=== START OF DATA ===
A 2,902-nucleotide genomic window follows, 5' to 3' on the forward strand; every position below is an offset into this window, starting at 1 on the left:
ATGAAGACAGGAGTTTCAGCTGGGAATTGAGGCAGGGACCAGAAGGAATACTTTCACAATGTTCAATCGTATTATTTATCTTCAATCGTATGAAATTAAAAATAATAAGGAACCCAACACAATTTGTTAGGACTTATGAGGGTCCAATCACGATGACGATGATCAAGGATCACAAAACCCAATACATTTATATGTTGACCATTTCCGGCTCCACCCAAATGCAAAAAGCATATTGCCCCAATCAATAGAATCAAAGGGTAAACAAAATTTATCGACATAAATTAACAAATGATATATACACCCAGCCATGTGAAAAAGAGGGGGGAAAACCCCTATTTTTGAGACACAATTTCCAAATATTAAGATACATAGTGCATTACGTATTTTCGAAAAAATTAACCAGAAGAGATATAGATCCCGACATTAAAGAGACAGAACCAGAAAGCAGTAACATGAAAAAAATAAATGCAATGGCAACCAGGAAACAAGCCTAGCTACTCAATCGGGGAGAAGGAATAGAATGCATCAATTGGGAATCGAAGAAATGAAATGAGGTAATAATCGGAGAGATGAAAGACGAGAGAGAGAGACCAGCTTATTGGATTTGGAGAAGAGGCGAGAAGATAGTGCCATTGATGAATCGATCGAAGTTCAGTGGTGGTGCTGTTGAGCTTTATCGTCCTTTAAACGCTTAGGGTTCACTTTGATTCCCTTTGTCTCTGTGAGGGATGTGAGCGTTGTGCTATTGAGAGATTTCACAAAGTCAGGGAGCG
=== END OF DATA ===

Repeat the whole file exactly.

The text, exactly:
A 2,902-nucleotide genomic window follows, 5' to 3' on the forward strand; every position below is an offset into this window, starting at 1 on the left:
ATGAAGACAGGAGTTTCAGCTGGGAATTGAGGCAGGGACCAGAAGGAATACTTTCACAATGTTCAATCGTATTATTTATCTTCAATCGTATGAAATTAAAAATAATAAGGAACCCAACACAATTTGTTAGGACTTATGAGGGTCCAATCACGATGACGATGATCAAGGATCACAAAACCCAATACATTTATATGTTGACCATTTCCGGCTCCACCCAAATGCAAAAAGCATATTGCCCCAATCAATAGAATCAAAGGGTAAACAAAATTTATCGACATAAATTAACAAATGATATATACACCCAGCCATGTGAAAAAGAGGGGGGAAAACCCCTATTTTTGAGACACAATTTCCAAATATTAAGATACATAGTGCATTACGTATTTTCGAAAAAATTAACCAGAAGAGATATAGATCCCGACATTAAAGAGACAGAACCAGAAAGCAGTAACATGAAAAAAATAAATGCAATGGCAACCAGGAAACAAGCCTAGCTACTCAATCGGGGAGAAGGAATAGAATGCATCAATTGGGAATCGAAGAAATGAAATGAGGTAATAATCGGAGAGATGAAAGACGAGAGAGAGAGACCAGCTTATTGGATTTGGAGAAGAGGCGAGAAGATAGTGCCATTGATGAATCGATCGAAGTTCAGTGGTGGTGCTGTTGAGCTTTATCGTCCTTTAAACGCTTAGGGTTCACTTTGATTCCCTTTGTCTCTGTGAGGGATGTGAGCGTTGTGCTATTGAGAGATTTCACAAAGTCAGGGAGCG